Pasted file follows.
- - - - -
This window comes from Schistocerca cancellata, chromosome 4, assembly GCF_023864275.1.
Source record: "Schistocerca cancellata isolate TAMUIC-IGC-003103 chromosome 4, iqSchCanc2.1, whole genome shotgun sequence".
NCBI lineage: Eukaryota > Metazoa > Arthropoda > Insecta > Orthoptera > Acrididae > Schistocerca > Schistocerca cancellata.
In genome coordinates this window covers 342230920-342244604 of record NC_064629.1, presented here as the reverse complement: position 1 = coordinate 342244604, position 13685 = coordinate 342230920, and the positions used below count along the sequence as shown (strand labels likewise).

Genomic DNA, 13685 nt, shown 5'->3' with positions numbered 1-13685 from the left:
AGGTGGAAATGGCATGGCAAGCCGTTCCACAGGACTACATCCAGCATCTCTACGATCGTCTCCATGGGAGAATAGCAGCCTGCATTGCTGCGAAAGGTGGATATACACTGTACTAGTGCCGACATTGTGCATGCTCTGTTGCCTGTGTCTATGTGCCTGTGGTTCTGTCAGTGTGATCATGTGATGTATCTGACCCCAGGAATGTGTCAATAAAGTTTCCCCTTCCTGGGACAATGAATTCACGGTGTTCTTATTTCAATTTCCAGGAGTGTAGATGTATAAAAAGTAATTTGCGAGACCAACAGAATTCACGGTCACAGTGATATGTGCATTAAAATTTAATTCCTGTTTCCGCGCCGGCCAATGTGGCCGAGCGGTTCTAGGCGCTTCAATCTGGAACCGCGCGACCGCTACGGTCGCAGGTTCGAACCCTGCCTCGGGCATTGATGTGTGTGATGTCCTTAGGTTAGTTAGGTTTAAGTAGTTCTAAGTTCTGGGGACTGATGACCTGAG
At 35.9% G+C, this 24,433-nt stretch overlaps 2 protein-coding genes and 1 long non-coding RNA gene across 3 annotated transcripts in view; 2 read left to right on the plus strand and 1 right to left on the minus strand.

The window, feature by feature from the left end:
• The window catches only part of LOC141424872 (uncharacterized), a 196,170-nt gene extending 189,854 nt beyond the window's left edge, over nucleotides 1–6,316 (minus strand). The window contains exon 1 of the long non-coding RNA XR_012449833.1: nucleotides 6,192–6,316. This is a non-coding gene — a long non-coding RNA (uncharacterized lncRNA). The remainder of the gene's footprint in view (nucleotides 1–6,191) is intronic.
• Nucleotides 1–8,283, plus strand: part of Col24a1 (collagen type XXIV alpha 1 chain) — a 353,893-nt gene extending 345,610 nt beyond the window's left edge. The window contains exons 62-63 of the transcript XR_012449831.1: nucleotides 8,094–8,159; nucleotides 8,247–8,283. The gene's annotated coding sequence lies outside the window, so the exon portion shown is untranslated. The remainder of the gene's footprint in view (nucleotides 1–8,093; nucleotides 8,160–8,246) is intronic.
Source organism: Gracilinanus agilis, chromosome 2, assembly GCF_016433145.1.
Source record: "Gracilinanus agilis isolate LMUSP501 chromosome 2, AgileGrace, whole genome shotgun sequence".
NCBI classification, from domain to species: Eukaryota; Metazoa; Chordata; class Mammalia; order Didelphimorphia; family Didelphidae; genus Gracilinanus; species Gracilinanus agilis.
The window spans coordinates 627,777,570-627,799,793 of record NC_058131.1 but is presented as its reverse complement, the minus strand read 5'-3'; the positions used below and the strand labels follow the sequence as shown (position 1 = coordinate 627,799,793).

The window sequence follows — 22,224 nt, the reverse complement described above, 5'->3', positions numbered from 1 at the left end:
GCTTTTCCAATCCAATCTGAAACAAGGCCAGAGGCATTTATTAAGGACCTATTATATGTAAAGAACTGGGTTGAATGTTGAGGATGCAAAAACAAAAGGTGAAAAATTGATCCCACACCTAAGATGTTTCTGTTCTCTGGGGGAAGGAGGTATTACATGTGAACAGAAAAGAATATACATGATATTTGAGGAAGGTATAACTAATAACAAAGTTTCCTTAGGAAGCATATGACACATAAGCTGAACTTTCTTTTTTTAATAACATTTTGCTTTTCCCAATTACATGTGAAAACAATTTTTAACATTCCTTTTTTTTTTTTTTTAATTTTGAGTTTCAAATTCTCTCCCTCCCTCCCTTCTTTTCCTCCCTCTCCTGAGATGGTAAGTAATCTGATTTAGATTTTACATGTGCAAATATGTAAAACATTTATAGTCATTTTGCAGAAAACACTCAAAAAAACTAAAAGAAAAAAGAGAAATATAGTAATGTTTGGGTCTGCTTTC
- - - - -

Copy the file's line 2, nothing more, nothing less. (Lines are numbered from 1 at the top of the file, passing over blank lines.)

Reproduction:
Source record: "Schistocerca cancellata isolate TAMUIC-IGC-003103 chromosome 4, iqSchCanc2.1, whole genome shotgun sequence".